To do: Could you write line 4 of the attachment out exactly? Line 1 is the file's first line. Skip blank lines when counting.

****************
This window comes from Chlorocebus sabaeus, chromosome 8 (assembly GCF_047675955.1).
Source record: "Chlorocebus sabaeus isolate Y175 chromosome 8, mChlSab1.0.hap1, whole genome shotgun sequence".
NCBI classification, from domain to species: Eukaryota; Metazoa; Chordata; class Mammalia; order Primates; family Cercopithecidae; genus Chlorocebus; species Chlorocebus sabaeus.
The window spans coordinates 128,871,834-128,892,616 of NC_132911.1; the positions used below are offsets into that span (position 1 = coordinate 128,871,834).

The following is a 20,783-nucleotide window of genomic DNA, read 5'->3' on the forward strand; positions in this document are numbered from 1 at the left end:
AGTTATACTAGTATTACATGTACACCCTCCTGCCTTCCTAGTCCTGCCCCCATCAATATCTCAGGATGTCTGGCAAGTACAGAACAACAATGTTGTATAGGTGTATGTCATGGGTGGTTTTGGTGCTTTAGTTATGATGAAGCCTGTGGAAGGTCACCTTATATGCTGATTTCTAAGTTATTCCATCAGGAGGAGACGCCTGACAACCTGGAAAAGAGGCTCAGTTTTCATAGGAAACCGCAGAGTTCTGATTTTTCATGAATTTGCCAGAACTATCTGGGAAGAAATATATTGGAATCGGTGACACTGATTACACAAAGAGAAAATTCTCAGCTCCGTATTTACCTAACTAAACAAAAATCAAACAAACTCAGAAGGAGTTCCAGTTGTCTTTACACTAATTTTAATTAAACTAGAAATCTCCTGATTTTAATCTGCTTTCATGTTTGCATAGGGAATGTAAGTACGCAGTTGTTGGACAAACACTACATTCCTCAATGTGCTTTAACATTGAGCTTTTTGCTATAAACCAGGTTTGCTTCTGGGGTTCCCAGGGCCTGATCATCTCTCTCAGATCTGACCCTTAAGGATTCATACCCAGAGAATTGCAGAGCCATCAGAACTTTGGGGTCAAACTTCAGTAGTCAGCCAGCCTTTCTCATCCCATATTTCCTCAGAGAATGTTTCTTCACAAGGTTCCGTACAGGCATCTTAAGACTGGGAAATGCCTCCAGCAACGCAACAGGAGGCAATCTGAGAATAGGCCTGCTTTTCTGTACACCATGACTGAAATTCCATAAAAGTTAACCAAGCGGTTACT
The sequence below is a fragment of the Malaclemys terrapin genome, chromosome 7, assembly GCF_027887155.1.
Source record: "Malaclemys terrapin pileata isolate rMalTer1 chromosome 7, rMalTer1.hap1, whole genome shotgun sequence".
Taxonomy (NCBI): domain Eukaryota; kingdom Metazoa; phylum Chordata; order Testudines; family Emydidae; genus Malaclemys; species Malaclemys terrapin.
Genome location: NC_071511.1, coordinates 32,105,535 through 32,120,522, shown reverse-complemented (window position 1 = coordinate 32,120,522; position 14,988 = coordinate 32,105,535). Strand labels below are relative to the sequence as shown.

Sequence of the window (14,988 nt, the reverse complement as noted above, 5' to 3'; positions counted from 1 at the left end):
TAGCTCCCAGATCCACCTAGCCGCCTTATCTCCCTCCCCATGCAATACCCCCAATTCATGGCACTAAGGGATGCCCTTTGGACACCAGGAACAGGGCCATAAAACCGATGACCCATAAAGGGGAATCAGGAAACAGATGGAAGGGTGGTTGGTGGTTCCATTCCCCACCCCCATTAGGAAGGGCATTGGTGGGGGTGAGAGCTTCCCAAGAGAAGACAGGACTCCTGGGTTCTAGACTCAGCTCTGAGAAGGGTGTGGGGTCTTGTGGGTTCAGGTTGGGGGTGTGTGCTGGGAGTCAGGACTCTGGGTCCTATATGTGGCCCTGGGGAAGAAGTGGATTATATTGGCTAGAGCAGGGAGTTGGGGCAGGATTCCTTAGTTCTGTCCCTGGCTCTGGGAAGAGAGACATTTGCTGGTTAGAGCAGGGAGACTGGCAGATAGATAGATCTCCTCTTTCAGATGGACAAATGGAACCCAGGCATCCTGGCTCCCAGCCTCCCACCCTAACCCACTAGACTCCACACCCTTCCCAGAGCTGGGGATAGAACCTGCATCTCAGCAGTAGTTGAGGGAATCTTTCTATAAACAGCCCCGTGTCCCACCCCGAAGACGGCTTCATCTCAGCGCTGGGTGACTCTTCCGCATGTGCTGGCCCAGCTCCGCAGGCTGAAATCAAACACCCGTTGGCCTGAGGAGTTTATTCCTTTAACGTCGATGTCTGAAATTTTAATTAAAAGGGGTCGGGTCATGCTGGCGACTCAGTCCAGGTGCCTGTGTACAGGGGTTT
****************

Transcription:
The window spans coordinates 128,871,834-128,892,616 of NC_132911.1; the positions used below are offsets into that span (position 1 = coordinate 128,871,834).